Among the generous selection of bonus cine-featurettes is a dayglo-colour ‘Pathe Pictorial’ exploration of those lost Swinging London days done in the manner of an Attenborough ‘Strange Planet’ wildlife doc. Explaining the phenomenon of ‘swinging youth’ – ‘this strange and disturbing generation’, these weird new creatures, mutant and exotic with their radiant garb and incomprehensible language. It’s essentially a shameless promo-piece for a magazine-launch ‘written by the kids for the kids’ with sequences regularly plundered ever since for every TV sixties retro-flashback you’ve ever seen – Carnaby Street trendies and proto-Flower Power poseurs, and it’s amusing to have the opportunity of viewing the full short movie, although I don’t remember actually noticing the magazine itself in the local newsagents. ‘Rave’? – yes, that was everywhere, but ‘Intro’? – sorry, no. 

Published (abbreviated form) in: 
‘ROCK ‘N’ REEL Vol.2 No.12’ 
(UK – November 2008)



Book Review of: 
ISBN 978-1-78952-017-0 Softcover. 144pp

I bought the Stones debut single – “C’Mon”, when it was gathered onto the September 1963 ‘Thank Your Lucky Stars Vol.2’ spin-off compilation from the TV Pop-show, alongside tracks by Jet Harris & Tony Meehan, Karl Denver and the Marauders. It was the first time they appeared in twelve-inch format, and I played it to death. Steve Pilkington is dismissive of their “The Rolling Stones” EP, although it reached no.15 on the NME singles chart (22 February 1964) with a moody beach film-clip, providing early indication that the fivesome were more than just another Beat-Boom fad. But he’s good at teasing out track-by-track details of their early US albums, rejigged and padded out by the London label to include B-sides, EP tracks and some rarities including “Blue Turns To Grey” on ‘December’s Children (And Everybody’s)’ (December 1965) which provided an unlikely hit single for Cliff Richard, struggling to retain some kind of relevance in the tsunami of the new weird. The Stones first US hits – “Time Is On My Side” and “Heart Of Stone” weren’t even singles here. The value of this book, and others in the SonicBond series, is that it concentrates purely on the recorded vinyl evidence, with none of the distracting gossip-stuff, and effectively tells the story via fax ‘n’ info through to ‘Emotional Rescue’ (June 1980) with all the gritty studio detail you could reasonably expect to get.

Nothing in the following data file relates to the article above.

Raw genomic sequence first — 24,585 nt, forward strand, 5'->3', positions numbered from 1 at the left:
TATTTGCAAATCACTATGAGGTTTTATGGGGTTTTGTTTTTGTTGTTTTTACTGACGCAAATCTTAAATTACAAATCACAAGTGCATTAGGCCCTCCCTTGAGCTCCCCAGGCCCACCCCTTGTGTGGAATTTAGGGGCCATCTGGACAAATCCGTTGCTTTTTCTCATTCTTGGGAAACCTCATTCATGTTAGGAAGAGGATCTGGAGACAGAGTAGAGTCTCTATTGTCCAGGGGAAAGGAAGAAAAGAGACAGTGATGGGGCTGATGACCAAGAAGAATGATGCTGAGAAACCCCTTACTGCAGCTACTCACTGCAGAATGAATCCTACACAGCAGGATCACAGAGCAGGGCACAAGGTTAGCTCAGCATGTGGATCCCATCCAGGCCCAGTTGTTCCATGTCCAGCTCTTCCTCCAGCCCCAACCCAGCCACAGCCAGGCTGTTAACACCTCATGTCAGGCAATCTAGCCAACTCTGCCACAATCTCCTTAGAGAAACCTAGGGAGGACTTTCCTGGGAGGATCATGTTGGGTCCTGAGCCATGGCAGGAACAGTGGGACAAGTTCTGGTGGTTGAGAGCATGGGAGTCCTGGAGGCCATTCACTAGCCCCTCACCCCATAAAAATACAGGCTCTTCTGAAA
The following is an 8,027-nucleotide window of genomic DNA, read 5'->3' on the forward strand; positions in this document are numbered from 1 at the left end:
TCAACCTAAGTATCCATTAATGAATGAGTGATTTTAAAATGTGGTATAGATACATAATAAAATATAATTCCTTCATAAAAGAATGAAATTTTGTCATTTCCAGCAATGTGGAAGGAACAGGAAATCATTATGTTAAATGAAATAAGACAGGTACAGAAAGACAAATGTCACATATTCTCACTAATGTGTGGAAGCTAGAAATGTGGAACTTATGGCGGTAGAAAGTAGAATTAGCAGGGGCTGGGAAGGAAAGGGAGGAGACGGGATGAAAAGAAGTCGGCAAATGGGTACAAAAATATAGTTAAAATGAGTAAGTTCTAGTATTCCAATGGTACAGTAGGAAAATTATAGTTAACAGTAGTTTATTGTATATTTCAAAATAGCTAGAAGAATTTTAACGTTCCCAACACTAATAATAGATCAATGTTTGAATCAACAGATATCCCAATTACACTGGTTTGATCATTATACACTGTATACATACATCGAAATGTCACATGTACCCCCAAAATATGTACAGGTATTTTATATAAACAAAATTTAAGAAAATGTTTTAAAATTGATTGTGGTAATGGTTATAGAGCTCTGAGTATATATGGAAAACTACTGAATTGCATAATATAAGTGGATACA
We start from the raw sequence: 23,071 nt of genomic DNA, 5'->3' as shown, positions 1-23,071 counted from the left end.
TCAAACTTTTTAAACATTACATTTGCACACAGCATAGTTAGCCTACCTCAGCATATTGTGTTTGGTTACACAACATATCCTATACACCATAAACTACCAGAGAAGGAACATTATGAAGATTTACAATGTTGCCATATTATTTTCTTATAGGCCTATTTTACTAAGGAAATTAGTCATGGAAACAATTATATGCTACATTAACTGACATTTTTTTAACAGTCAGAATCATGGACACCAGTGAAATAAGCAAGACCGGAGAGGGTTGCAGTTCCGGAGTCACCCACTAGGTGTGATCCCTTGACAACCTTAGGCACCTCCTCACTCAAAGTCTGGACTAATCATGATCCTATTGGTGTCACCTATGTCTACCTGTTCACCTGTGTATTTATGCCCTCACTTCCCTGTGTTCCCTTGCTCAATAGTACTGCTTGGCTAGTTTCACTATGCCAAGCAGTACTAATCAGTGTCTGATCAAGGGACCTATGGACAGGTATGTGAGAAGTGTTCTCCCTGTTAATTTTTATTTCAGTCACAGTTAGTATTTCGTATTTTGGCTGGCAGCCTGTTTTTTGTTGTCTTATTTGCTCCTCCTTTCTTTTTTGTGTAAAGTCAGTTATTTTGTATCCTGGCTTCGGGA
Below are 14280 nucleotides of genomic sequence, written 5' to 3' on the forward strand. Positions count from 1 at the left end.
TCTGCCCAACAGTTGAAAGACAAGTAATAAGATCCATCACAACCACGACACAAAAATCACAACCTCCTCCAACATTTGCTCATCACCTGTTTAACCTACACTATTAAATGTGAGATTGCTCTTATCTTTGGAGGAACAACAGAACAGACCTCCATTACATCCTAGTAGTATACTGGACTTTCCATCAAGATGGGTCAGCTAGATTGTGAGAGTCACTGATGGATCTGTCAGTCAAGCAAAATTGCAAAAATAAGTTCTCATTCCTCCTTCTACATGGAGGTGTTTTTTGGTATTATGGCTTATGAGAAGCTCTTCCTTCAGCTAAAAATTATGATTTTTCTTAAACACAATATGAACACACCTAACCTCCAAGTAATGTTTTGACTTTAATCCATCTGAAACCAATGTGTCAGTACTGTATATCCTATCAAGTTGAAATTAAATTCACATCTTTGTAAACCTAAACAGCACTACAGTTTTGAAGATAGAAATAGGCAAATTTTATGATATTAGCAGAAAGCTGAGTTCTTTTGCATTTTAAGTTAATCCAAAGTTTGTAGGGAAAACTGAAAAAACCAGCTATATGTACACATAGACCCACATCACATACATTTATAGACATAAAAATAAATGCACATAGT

Published in: 
‘R’N’R’ Vol.2 Issue 78’ 
(November/ December 2019)